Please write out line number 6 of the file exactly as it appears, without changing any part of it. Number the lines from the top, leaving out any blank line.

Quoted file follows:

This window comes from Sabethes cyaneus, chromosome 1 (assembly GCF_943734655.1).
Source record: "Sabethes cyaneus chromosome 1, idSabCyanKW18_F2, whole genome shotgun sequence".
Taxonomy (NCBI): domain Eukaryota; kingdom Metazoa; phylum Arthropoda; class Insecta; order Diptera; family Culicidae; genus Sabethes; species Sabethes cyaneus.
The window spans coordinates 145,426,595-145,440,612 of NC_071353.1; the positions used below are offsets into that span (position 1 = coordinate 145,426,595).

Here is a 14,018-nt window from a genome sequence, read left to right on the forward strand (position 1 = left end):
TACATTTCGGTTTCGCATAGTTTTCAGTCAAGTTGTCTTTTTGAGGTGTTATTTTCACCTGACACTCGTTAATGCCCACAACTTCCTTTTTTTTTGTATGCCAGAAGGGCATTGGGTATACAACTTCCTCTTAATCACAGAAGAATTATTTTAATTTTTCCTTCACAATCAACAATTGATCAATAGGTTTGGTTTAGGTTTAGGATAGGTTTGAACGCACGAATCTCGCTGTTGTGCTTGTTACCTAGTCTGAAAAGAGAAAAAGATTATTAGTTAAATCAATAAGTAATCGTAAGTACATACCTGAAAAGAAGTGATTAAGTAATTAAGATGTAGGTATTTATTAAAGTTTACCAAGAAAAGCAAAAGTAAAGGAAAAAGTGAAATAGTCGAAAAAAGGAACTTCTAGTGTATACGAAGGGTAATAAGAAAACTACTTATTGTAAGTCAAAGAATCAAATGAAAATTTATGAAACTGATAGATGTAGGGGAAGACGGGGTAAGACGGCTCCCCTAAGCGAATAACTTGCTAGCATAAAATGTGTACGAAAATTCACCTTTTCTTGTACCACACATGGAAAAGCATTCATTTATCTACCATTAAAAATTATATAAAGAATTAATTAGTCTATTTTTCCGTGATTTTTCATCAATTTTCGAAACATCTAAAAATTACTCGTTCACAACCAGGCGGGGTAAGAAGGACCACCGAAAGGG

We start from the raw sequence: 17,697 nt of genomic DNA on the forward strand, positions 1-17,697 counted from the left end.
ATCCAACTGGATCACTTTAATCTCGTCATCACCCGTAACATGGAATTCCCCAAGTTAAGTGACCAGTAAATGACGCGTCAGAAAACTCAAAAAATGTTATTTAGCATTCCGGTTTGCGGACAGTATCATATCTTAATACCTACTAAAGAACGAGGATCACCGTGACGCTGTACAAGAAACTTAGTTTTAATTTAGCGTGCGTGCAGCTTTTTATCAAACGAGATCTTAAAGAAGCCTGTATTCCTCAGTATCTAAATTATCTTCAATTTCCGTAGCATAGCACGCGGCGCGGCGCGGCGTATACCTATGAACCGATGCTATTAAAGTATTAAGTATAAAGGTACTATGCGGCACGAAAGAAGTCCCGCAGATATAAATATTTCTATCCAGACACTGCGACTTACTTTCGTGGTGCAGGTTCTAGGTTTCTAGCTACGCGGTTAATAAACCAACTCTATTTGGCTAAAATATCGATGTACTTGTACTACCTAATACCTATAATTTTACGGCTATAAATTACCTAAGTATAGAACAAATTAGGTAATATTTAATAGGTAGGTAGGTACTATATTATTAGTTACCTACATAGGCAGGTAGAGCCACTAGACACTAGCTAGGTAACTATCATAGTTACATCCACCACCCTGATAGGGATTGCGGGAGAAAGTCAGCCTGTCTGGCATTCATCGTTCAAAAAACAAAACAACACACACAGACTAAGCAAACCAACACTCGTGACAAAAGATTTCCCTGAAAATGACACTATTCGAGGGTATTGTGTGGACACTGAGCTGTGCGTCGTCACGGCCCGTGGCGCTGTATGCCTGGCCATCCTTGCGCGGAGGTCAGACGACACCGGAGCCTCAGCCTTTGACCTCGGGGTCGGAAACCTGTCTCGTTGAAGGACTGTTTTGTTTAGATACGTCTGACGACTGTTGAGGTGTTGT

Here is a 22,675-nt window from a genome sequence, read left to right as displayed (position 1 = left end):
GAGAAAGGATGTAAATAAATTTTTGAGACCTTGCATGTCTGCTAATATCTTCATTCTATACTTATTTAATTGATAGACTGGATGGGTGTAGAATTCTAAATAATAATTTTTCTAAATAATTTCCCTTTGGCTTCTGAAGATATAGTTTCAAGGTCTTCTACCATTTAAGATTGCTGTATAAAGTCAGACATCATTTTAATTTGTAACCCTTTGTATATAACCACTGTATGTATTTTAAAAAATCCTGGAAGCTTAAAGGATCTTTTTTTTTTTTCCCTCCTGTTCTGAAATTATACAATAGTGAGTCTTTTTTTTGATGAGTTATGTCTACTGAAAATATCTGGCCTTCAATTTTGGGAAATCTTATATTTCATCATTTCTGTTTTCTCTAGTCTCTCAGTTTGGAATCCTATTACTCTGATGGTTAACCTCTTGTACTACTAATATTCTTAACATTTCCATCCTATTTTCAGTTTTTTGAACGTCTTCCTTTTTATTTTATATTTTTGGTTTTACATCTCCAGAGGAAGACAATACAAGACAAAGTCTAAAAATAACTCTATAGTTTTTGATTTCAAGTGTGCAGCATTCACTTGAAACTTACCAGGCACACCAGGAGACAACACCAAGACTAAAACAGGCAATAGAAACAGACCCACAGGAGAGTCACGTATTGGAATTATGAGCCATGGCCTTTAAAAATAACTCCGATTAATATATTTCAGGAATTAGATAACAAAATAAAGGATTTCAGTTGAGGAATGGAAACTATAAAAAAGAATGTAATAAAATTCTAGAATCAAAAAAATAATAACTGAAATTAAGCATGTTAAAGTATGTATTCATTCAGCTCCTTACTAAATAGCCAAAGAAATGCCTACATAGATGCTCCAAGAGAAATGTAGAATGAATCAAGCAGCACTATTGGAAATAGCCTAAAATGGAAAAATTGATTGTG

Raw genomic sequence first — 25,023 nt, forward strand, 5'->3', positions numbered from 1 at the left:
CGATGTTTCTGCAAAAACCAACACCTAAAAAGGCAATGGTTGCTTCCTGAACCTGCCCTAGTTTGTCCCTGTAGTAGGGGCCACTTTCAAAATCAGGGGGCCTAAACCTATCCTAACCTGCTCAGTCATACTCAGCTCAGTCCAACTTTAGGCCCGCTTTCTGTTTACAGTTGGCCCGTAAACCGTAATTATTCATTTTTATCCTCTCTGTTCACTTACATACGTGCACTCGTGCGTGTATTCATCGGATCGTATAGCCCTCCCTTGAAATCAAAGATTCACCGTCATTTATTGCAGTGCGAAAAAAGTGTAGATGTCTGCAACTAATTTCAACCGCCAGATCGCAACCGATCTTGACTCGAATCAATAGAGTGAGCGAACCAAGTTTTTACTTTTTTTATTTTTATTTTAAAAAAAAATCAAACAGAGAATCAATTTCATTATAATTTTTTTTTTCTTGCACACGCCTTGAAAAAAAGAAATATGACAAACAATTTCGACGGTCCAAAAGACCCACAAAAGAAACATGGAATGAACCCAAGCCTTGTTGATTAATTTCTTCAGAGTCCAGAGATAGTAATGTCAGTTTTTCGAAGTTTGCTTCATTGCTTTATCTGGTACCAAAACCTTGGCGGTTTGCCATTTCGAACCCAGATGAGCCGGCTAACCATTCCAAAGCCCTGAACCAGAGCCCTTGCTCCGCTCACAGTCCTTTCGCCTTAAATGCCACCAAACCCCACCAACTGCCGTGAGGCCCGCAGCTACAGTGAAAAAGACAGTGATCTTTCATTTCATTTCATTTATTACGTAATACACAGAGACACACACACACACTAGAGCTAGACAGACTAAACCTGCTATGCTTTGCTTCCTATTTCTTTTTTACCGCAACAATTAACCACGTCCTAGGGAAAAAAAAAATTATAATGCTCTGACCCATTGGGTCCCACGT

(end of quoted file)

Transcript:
TACATTTCGGTTTCGCATAGTTTTCAGTCAAGTTGTCTTTTTGAGGTGTTATTTTCACCTGACACTCGTTAATGCCCACAACTTCCTTTTTTTTTGTATGCCAGAAGGGCATTGGGTATACAACTTCCTCTTAATCACAGAAGAATTATTTTAATTTTTCCTTCACAATCAACAATTGATCAATAGGTTTGGTTTAGGTTTAGGATAGGTTTGAACGCACGAATCTCGCTGTTGTGCTTGTTACCTAGTCTGAAAAGAGAAAAAGATTATTAGTTAAATCAATAAGTAATCGTAAGTACATACCTGAAAAGAAGTGATTAAGTAATTAAGATGTAGGTATTTATTAAAGTTTACCAAGAAAAGCAAAAGTAAAGGAAAAAGTGAAATAGTCGAAAAAAGGAACTTCTAGTGTATACGAAGGGTAATAAGAAAACTACTTATTGTAAGTCAAAGAATCAAATGAAAATTTATGAAACTGATAGATGTAGGGGAAGACGGGGTAAGACGGCTCCCCTAAGCGAATAACTTGCTAGCATAAAATGTGTACGAAAATTCACCTTTTCTTGTACCACACATGGAAAAGCATTCATTTATCTACCATTAAAAATTATATAAAGAATTAATTAGTCTATTTTTCCGTGATTTTTCATCAATTTTCGAAACATCTAAAAATTACTCGTTCACAACCAGGCGGGGTAAGAAGGACCACCGAAAGGG